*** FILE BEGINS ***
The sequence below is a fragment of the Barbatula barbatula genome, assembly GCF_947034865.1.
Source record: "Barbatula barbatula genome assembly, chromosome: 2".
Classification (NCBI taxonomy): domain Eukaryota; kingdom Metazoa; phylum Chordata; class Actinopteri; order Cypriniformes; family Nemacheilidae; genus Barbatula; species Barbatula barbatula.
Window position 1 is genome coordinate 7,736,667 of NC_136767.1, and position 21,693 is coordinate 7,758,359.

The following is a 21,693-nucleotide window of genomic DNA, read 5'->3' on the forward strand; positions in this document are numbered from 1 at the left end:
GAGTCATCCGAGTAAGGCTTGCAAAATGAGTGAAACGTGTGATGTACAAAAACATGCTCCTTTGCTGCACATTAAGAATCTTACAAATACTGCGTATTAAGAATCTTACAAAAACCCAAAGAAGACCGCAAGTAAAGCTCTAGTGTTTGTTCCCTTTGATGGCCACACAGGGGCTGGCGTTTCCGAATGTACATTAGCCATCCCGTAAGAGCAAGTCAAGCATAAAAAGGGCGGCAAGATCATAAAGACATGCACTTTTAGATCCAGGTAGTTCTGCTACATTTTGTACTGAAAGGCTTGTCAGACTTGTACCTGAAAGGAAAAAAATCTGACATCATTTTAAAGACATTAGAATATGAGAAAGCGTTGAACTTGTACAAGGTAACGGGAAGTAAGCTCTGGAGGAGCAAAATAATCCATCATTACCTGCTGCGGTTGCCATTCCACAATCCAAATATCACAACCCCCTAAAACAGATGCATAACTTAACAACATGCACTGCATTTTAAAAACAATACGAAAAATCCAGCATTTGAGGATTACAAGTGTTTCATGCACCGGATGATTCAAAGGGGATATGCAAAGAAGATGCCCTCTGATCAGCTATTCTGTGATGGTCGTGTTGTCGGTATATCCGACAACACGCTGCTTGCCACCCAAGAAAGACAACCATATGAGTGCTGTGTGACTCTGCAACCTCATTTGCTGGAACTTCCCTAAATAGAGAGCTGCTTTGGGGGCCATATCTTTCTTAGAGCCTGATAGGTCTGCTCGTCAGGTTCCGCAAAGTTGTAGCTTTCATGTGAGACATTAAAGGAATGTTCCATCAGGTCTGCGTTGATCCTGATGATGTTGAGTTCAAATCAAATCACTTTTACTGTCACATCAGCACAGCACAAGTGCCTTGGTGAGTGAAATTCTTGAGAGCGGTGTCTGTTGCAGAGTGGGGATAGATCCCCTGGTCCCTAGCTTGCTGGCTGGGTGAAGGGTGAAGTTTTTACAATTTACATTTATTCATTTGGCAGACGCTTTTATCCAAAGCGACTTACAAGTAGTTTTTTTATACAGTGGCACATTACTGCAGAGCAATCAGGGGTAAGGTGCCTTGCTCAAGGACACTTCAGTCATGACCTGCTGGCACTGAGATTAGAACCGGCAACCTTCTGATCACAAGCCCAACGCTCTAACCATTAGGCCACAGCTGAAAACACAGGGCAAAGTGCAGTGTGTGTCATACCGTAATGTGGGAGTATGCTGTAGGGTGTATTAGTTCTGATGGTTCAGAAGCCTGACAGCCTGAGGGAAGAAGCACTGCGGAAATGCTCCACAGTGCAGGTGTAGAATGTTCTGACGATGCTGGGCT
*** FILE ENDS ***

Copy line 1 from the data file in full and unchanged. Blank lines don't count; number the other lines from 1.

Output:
The sequence below is a fragment of the Barbatula barbatula genome, assembly GCF_947034865.1.